What is a Registered Dietitian?

There is a lot of misconception out there about what a Registered Dietitian is. A lot of people confuse the term with "Nutritionist". And to add to the confusion..there are also terms like "Health Coach" and "Wellness Expert" floating around as well. These may or may not be legitimate, but please understand that these terms are not protected by law.

By definition from the Academy of Nutrition and Dietetics, a Registered Dietitian (RD) is a food and nutrition expert that has completed the following: a minimum of a bachelor's degree in nutrition/food science/dietetics, an accredited supervised practice program (also known as a dietetic internship), passed a national exam administered by the Commission on Dietetic Registration (CDR), and completes continuing professional education requirements to maintain registration.

To put it more simply, any Registered Dietitian can be called a nutritionist (this is often perceived as an easier term to describe what we do) but a "nutritionist" is not a Registered Dietitian. When one becomes an RD, you are officially registered and licensed to practice and provide nutrition intervention and advice. Most states require RDs to become licensed by their state, which is why you may also see the credentials "LDN". This stands for "Licensed Dietitian/Nutritionist". The "Nutritionist" was recently added in order to more protect this term. You may also see the credential "RDN" which is Registered Dietitian Nutritionist. It is up to us which ones we want to use. The point is that these credentials are protected by law, while the term "nutritionist" is not. Anyone can call themselves a nutritionist..whether they got their degree in nutrition but didn't become an RD, made a hobby out of reading nutrition books, or took a $40 online crash course in nutrition. 

Registered Dietitians have been trained and tested in a variety of different areas, including: clinical nutrition, nutrition counseling, food service, long-term care, research, nutrition in the life-cycle and so much more. Not only that, but a degree in nutrition requires hard work. In addition to intense nutrition courses in nutrition, metabolism and food science, RDs are also required to study anatomy, chemistry, biology, organic chemistry, biochemistry, management, and more.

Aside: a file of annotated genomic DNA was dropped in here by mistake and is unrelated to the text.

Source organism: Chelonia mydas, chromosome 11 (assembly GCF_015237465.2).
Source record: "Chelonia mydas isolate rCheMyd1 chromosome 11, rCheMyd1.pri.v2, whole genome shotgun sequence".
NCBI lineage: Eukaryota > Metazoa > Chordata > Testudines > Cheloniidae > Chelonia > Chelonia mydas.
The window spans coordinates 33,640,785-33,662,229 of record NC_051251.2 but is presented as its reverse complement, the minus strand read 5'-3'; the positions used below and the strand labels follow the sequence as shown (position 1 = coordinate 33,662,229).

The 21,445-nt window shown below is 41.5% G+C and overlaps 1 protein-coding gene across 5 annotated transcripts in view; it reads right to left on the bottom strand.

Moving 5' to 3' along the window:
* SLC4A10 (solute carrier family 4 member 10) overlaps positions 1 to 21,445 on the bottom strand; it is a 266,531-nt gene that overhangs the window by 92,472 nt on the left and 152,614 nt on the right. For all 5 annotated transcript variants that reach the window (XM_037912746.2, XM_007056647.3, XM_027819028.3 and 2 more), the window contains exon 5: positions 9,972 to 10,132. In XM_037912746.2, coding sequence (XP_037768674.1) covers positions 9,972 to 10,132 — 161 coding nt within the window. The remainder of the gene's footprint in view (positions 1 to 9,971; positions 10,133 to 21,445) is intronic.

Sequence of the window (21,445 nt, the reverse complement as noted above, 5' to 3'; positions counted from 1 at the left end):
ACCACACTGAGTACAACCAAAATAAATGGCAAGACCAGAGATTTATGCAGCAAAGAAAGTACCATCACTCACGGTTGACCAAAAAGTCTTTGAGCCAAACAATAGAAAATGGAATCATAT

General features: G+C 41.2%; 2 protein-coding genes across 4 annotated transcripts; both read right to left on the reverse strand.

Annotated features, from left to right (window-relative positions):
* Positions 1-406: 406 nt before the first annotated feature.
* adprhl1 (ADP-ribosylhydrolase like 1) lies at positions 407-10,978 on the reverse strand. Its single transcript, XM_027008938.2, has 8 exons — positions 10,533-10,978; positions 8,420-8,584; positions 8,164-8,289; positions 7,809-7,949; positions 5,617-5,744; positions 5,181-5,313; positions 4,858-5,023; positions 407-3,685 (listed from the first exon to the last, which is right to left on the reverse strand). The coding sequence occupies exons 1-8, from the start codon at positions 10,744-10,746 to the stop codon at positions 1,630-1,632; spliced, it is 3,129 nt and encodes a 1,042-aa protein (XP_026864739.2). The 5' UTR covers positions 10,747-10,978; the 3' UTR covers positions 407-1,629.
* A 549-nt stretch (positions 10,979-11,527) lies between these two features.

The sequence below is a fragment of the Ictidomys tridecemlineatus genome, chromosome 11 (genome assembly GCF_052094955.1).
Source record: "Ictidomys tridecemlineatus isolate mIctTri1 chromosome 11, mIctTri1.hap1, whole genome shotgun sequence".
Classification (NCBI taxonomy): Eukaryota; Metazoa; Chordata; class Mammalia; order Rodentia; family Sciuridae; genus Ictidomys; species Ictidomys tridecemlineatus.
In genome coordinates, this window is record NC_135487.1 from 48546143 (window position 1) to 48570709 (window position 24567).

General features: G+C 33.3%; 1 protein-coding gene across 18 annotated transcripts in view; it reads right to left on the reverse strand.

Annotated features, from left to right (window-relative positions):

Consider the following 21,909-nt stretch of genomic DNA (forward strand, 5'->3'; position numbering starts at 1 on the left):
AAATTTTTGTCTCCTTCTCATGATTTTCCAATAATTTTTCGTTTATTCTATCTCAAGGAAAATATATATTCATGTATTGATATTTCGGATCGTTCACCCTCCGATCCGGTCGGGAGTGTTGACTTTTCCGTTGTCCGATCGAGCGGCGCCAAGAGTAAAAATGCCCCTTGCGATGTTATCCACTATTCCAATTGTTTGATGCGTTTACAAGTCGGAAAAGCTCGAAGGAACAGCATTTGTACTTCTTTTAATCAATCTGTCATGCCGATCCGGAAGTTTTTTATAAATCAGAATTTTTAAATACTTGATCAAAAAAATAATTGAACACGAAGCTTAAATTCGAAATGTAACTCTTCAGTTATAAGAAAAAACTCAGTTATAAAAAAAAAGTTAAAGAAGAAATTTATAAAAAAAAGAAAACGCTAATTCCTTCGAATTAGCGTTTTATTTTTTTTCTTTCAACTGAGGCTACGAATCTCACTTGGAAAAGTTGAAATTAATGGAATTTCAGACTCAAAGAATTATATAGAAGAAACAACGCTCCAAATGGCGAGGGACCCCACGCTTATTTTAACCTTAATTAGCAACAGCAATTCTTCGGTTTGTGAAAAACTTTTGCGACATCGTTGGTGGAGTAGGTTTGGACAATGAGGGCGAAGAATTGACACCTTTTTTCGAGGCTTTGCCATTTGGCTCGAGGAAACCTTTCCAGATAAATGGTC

So what do RD's do?

This is another one that confuses a lot of people, and that's OK. I am here to clarify :)

Since starting my job in the hospital, I've been asked the following:

"So do you feed the patients?"

"You're creating meal plans for each patient?"

"Do you cook the food and pass out trays?"

"So you see patients with eating disorders?"

"Do you write the menu?"

Clinical dietitian jobs are the most widely-known areas for dietitians to work. Contrary to popular belief, I don't do any of the above. Creating "meal plans" for each individual patient to consume while they're admitted would be extremely costly. What does happen, however, is each patient is put on a specific diet that accommodates for whatever their condition is (whether it is a low sodium diet, carbohydrate controlled, potassium restricted, puree etc). Some are also on regular, liberalized diets. Dietitians also do not prepare the food, but we do work closely with the food service director, chefs, dietary technicians and hosts/hostesses to ensure that each patient is satisfied with their meals, is meeting their calorie and protein needs, and that changes to the menu/recipes are appropriate for different diets.

A clinical dietitian's main job is to screen and assess each incoming patient and identify any potential nutrition risks. This may include abnormal labs, unintentional weight loss or malnutrition, altered gastrointestinal function, need for nutrition support (such as tube feedings), and more. We are part of the treatment team and are in constant communication with doctors, nurses, speech pathologists, pharmacists, etc to provide our expert nutrition-related recommendations. And while dietitians don't necessarily give out specific meal plans, we do spend a good amount of time providing diet education to patients who need it. For example, if a patient is admitted and newly diagnosed with diabetes, we will go and talk to them about how to manage their disease with diet. 

At my job, I also spend a few hours each week providing outpatient services, where patients come meet with me and we can discuss dietary and lifestyle changes more in-depth. The downside to working in inpatient is that you don't get to spend an extensive amount of time with the patient and you honestly may never see them again. I love outpatient because I can build relationships with my patients and can closely monitor their progress towards their goals, whether it is weight loss, lowering cholesterol, controlling their blood sugars, relieving some of their GI symptoms, etc.

Since nutrition is a fast-growing field, super trendy, and more and more people are recognizing the importance of a healthy diet, there are SO many great career opportunities for RDs! I couldn't possibly love this field any more. In addition to working in hospitals, you may also hear of dietitians working in the following:

  • Health or clinics (Dialysis centers, Diabetes clinic, Wellness clinic etc)
  • Community and public health settings
  • WIC (Women Infants and Children)
  • Sports Nutrition (Gyms, Sports facilities)
  • Corporate Wellness
  • Food Service (Hospitals, schools, nursing homes, meal-delivery services, etc)
  • Marketing, communications, and public affairs with food and nutrition-related brands and businesses
  • Consulting
  • Universities 
  • Private Practice
  • Food Photography
  • Research

Isn't it exciting?!

Check out my other pages regarding the process of becoming an RD, and let me know if there's anything else I can clear up for you!